By the sixth century Vishnu became a member of the trinity of gods along with Shiva and Brahma. However he was a dominant god in his own right. After the sixth century several texts were written to popularize the virtues of worshipping him, but the most important was the Bhagavata Purana. The story in that text was recited by priests for several days. In medieval times Bhagavatagharas or places meant for Vishnu worship and reciting, the legends connected with him came to be established in eastern India. Several religious recitations including the Vishnusahasranama were composed for the benefit of the Vishnu worshippers.
A few Gupta, kings were worshippers of Shiva the god of destruction. But he came in the front rank at a later stage and does not seem to have been as Important as Vishnu in, the early phase of the Gupta rule.
Idol worship in the temples became a common feature of Hinduism from the Gupta period onwards. Many festivals also came to be celebrated. Cultural festivals observed by different classes of people were given religious garb and colour and turned into good sources of income for the priests.
The Gupta kings followed a policy of tolerance towards the different religious sects. We find no example of the persecution of the followers of Buddhism and Jainism. This was also on account of the change in the character of Buddhism which had come to acquire many of the features of Hinduism.
The Gupta period is called the Golden Age of ancient India. This may not be true in the economic field because several towns in north India declined during this period. But the Guptas possessed a large number of gold, whatever might be its source and they issued the largest number of gold coins. Princes and richer people could divert a part of their income for the support of those who were engaged in art and literature. Both Samudragupta and Chandragupta II were patrons of art and literature. Samudragupta is represented on his coins playing the lute (vina) and Chandragupta II is credited with maintaining in his court nine luminaries or great scholars.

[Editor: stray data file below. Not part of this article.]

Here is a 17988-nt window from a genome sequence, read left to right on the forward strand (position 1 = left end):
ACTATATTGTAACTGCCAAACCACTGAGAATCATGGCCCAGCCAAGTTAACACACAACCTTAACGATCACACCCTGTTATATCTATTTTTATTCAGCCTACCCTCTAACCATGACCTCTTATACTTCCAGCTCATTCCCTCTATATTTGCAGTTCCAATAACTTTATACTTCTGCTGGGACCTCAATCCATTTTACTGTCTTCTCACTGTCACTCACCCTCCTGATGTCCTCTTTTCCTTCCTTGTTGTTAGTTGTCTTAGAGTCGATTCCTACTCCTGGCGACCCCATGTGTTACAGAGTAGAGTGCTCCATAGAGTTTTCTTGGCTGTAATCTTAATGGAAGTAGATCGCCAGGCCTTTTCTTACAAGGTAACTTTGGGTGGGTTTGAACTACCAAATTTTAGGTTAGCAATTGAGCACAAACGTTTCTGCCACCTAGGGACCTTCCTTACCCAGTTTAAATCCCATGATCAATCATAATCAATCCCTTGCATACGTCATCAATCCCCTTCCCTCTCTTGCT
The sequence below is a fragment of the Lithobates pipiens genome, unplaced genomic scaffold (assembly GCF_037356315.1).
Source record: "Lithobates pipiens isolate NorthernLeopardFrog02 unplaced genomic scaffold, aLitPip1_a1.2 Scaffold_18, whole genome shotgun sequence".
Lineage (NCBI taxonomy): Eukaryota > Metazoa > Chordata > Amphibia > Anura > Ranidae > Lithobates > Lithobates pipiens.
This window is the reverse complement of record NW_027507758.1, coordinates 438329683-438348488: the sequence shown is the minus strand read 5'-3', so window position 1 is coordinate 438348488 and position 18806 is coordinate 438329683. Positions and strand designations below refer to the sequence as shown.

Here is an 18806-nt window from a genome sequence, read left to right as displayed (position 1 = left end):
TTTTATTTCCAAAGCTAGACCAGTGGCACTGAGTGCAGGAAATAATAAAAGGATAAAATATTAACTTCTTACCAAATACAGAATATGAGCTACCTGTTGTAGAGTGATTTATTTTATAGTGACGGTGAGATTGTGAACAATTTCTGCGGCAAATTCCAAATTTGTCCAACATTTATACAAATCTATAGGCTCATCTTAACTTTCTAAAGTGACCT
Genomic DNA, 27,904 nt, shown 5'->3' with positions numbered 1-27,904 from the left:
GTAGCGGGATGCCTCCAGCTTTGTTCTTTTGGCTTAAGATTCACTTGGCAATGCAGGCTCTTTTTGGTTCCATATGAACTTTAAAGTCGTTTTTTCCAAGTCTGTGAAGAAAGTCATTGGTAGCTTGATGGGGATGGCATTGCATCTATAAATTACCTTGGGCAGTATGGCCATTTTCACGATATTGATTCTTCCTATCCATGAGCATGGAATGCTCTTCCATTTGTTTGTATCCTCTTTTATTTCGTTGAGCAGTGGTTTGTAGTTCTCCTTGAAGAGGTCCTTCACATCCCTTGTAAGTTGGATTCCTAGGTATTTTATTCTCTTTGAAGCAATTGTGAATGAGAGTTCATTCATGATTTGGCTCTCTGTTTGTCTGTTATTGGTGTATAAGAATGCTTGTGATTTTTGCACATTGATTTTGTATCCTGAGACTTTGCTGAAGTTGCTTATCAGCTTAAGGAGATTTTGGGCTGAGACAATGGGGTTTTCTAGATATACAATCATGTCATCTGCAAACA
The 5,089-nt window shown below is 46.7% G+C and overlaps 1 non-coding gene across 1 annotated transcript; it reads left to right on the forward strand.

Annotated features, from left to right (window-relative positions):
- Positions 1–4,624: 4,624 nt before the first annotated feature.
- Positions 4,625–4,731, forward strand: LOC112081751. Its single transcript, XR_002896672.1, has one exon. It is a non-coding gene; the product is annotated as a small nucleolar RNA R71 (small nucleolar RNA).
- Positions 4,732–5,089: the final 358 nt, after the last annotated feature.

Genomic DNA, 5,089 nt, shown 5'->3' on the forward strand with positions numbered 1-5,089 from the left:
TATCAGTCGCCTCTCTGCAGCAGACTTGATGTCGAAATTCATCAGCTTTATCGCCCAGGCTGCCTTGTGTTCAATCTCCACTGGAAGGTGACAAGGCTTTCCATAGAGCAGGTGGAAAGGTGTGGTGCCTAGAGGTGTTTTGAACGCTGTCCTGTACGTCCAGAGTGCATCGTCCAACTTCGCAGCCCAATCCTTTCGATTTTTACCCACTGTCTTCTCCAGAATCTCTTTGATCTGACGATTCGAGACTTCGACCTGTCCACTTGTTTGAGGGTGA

In ancient India art was mostly inspired by religion. Survivals of nonreligious art from ancient India are few. Buddhism gave great impetus to art in Maurya ahd post-Maurya times. It led to the creation of massive stone pillars, cutting of beautiful eaves and raising of high stupas or relic towers. The stupas appeared as dome-like structures on round bases mainly of stone. Numerous images of the Buddha were sculpted.
In the Gupta period we find an over two metre high bronze image of the Buddha, which was recovered from Sultanganj near Bhagalpur. Fa-hsien saw an over 25 metre high image of the Buddha made of copper, but it is not traceable now. In the Gupta period beautiful images of the Buddha were fashioned at Sarnath and Mathura. But the greatest specimen of Buddhist art in Gupta times is provided by the Ajanta paintings. Although these paintings covered the period from the first to the seventh century A.D., most of them belong to Gupta times. They depict various events in the life of Gautama Buddha and the previous Buddhas. These paintings are life-like and natural and the brilliance of their colours has not faded even after fourteen centuries. However, there is nothing to show that the Guptas were the patrons of the Ajanta paintings.
Since the Guptas were supporters of brahmanism, for the first time we get in the Gupta period images of Vishnu, Shiva and some other Hindu gods. At many places we get a whole pantheon in which the chief god appears in the middle and his retainers and subordinates surround him on the panel. The leading god is represented large in size, but his retainers and subordinate gods are drawn on a smaller scale. This represents a clear social discrimination and hierarchy.
The Gupta period was poor in architecture. All we get are a few temples made of brick in Uttar Pradesh and a stone temple. We may mention the brick temples of Bhitargaon in Kanpur, Bhitari in Ghazipur and Deogarh in Jhansi. The Buddhist University at Nalanda was set up in the fifth century and its earliest structure, made of brick, belongs to this period.